"Quite right. Not to impugn the integrity of the Maharajah's men, of course. But this is a family matter." Alfred looked at his brother. "It's very decent of the Maharajah to offer his help with the disposal, though. Please convey my sincerest thanks to him and let him know that if there is ever any service I can perform in return, he need only ask." Then Alfred smiled warmly. "And it goes without saying, of course, that your help has been, and still is, invaluable."
Wilfred waved off his thanks. "Please, brother. As you say, this is a family matter. And the Maharajah was simply delighted at the chance to demonstrate his appreciation for my many years of service to him and his family."
It took them several hours to complete the cleanup. Finally, the two of them stood looking around at the empty room with satisfaction that there was no trace left of them having been there.
"Well, little brother, I think we're done." Wilfred reached down and patted one of the several parcels stacked in a cart, ready for transport. "Once our friend here is loaded aboard the Maharajah's private jet, it's a quick jaunt back home, after which he'll be discreetly cremated and his ashes scattered deep in the Miranjapore jungle by myself and a few other trusted servants of the Maharajah." He looked directly into Alfred's eyes. "Trust me, Alf, he won't return."
Alfred heaved a deep sigh and placed his hand on his brother's shoulder. "That's a great relief to me, Will. One of my biggest problems to resolve in this matter was coming up with a way to dispose of the body in secrecy, in such a way that there was no chance of him ever being revived or...or, recreated somehow." He shook his head. "I don't want to find out a few years from now that one of his devotees stole his remains and somehow gained access to a Lazarus Pit and used it to bring him back. Tonight had to be the true end of it."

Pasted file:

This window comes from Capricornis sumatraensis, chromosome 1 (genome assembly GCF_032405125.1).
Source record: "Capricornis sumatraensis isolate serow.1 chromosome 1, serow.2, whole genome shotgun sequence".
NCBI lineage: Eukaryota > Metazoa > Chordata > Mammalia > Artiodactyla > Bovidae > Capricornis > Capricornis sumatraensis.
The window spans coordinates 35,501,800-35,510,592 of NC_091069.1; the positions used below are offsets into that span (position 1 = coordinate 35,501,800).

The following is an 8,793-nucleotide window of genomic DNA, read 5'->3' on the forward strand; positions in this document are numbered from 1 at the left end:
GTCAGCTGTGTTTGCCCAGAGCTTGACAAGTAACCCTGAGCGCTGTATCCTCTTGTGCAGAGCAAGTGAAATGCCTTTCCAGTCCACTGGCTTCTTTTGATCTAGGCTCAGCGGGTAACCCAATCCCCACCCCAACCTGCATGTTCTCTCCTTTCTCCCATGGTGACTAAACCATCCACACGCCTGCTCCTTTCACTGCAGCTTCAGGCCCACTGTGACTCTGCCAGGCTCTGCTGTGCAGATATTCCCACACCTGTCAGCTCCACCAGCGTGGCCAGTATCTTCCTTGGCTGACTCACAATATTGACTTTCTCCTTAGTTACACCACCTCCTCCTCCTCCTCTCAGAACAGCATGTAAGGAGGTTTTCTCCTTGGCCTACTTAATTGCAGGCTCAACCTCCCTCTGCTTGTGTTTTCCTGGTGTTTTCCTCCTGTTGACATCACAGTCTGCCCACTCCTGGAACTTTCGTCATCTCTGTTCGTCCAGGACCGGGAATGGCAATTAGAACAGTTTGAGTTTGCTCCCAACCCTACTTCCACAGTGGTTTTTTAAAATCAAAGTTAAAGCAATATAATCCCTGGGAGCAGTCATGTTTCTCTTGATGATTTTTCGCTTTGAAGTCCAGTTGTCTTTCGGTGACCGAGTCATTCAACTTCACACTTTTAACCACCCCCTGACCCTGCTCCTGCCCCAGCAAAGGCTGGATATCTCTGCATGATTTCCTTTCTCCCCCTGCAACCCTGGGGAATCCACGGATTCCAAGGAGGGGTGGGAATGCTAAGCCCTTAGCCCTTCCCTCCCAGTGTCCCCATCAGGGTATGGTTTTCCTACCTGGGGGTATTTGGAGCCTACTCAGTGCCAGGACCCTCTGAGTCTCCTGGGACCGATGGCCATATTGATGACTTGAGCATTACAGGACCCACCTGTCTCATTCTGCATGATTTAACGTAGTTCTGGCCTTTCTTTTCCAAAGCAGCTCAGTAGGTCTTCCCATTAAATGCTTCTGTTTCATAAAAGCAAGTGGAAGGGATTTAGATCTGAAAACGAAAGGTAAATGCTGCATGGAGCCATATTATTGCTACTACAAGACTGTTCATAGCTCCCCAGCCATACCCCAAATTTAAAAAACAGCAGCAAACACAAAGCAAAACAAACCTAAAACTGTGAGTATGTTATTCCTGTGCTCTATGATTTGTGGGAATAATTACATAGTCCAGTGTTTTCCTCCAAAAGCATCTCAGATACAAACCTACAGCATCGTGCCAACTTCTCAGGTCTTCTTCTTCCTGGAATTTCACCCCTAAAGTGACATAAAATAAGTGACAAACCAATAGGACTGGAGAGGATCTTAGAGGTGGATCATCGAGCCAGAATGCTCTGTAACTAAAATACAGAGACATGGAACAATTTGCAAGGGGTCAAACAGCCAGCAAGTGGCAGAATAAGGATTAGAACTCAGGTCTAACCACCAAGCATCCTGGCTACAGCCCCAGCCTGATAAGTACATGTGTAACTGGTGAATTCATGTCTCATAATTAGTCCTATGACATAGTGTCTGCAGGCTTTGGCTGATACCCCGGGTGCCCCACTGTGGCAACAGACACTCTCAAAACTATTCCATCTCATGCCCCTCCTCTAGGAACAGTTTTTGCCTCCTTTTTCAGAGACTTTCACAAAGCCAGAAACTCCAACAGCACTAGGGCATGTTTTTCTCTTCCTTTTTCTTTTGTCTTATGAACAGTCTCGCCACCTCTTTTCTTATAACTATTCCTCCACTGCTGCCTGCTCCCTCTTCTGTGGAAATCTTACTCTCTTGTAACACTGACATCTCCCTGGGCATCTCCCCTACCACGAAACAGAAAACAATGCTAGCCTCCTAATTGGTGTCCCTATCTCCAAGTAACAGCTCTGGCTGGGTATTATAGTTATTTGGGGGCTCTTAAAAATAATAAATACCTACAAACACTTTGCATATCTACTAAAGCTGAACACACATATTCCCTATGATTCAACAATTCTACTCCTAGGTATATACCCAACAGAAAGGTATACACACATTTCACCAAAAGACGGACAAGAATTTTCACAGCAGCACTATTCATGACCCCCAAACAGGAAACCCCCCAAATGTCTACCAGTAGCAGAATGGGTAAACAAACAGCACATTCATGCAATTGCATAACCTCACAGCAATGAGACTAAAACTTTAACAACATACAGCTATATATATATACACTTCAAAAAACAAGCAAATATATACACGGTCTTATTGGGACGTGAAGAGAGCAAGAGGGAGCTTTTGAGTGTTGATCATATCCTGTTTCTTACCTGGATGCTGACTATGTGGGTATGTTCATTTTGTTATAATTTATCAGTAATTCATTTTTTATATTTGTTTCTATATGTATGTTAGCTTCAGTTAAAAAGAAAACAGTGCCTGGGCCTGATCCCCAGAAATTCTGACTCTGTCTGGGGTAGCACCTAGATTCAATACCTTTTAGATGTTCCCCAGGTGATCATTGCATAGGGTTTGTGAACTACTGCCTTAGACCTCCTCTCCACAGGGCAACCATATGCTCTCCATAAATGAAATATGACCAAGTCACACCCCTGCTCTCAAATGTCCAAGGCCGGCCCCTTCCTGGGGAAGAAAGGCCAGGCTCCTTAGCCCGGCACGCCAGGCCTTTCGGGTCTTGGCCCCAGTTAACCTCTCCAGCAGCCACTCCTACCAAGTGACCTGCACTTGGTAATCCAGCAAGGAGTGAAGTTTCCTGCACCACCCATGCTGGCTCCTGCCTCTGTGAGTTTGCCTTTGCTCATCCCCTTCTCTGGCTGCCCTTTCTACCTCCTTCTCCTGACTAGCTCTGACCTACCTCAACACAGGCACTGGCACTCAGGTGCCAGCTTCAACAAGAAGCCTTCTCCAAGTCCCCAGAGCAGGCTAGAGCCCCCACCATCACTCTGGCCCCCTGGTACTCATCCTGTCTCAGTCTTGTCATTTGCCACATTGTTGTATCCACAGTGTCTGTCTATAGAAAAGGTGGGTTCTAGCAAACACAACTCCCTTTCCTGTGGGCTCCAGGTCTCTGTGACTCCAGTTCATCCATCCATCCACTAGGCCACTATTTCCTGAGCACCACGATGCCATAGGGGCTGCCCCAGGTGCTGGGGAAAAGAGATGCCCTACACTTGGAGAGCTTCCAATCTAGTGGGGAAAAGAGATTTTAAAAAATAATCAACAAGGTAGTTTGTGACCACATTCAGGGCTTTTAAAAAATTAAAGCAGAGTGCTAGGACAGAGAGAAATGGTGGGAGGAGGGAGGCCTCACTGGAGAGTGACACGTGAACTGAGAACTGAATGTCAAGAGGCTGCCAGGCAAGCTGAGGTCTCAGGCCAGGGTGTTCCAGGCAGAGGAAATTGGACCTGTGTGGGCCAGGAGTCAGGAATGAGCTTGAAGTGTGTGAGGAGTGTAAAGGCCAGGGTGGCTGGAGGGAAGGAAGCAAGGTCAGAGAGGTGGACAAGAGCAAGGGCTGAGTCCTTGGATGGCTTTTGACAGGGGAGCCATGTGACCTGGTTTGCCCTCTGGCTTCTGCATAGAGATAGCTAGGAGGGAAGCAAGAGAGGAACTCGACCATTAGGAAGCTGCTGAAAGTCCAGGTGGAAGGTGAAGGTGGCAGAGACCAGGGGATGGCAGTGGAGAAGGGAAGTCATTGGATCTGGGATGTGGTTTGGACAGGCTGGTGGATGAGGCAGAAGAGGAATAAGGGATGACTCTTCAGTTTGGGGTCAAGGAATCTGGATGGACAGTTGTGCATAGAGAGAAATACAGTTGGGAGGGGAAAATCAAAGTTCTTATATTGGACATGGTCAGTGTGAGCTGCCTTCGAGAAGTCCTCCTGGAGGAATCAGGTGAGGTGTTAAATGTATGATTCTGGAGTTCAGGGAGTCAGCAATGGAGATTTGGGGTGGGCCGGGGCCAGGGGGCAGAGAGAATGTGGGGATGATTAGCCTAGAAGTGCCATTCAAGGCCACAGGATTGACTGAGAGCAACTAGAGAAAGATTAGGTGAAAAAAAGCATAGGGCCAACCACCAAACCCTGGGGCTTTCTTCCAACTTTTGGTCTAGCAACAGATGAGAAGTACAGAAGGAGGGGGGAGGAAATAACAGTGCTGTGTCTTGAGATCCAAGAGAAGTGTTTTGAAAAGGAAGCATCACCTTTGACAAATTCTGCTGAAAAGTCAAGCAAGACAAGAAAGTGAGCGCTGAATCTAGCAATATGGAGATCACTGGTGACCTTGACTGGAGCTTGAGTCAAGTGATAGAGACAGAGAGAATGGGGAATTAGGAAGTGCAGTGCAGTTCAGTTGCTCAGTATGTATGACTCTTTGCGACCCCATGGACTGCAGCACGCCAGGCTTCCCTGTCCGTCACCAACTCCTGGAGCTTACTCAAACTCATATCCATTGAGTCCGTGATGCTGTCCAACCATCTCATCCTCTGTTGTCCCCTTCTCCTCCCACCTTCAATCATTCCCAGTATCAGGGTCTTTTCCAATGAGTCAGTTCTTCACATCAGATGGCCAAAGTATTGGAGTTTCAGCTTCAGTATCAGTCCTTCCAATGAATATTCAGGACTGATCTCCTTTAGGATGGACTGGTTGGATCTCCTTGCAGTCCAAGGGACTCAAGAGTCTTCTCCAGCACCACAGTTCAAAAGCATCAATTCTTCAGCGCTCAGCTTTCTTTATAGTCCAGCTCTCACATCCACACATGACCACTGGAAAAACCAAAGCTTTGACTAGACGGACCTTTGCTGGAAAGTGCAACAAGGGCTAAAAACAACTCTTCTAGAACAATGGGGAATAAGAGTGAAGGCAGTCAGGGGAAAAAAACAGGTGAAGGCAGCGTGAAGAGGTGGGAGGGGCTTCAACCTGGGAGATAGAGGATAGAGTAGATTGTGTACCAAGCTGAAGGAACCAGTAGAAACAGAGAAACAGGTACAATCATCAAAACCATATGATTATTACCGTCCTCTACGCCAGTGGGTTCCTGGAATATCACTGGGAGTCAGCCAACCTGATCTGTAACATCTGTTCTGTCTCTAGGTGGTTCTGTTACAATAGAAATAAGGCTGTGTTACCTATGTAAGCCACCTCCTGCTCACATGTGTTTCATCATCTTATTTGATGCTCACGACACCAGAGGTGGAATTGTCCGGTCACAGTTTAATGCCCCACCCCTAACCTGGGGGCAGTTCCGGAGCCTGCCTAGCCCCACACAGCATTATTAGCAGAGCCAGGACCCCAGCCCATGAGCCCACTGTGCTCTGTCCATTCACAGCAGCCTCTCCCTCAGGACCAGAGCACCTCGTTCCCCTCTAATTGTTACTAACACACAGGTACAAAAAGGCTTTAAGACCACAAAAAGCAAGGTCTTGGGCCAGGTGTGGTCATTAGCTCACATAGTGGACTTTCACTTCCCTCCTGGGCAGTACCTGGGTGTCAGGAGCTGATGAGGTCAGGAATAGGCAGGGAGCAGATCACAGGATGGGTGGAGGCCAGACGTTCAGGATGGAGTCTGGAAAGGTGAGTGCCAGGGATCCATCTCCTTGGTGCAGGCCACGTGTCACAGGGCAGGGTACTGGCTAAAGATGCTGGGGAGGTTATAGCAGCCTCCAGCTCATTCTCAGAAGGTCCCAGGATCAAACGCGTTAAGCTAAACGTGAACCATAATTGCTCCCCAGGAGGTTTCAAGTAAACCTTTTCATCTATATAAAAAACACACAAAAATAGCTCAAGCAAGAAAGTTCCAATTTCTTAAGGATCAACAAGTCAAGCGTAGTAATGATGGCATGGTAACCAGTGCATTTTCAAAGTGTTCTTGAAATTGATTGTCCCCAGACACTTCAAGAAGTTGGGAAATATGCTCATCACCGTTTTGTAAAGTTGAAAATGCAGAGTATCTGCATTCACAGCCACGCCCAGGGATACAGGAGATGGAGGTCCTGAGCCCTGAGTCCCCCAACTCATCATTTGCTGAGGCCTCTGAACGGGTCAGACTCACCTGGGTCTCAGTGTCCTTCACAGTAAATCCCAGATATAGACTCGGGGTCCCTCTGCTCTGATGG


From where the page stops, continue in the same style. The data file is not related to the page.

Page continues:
They rolled the cart down a series of corridors, eventually arriving at the loading dock in back of the main building where a sleek black armor-plated vehicle with diplomatic plates waited for them, its engine purring. The two men unloaded the cart's contents into the plastic-lined trunk with smooth efficiency.
Before they got into the car, Wilfred turned and embraced his brother. He said quietly in Alfred's ear, "You saved many lives tonight. It's our sacred trust, to protect. Remember that."
Alfred stepped back and regarded Wilfred for a long moment, his eyes bright. Then he got into the car without saying another word. It wasn't necessary; they understood each other and their duties well, and in the end that was the important thing.
The elegant black car purred down the access road, then merged with heavier traffic on the highway. It headed smoothly toward Gotham Airport, its tinted windows reflecting the moving lights around it and revealing nothing inside.
The next morning dawned calm and bright over Wayne Manor. Alfred presided over breakfast with his usual aplomb. When he brought the paper in, Bruce Wayne looked up at him and smiled. "Good morning, Alfred. How was your visit with your brother? It's too bad he was only in town for the one day, it would have been nice to see him again."
"Good morning, sir. Wilfred's very well, thank you. He does regret that he was unable to stay longer, and hopes to be able to pay us a proper visit later this year when the Maharajah is on vacation."
Bruce sipped his coffee and nodded. "Good, I look forward to seeing Wilfred again. Did the two of you find any trouble to get into last night?"
Alfred smiled indulgently and shook his head, a tone of mild reproval in his voice as he answered, "No, sir. I'm afraid it was a very boring evening; just two old men reminiscing about their younger days. Nothing to, as you say, write home about."
His attention already moving to more important matters, Bruce chuckled and nodded. "I have a hard time believing that listening to your and Wilfred's stories would ever be boring, Alfred. "
"If you say so, sir. Here is your newspaper."
Alfred handed him the paper with a father's love.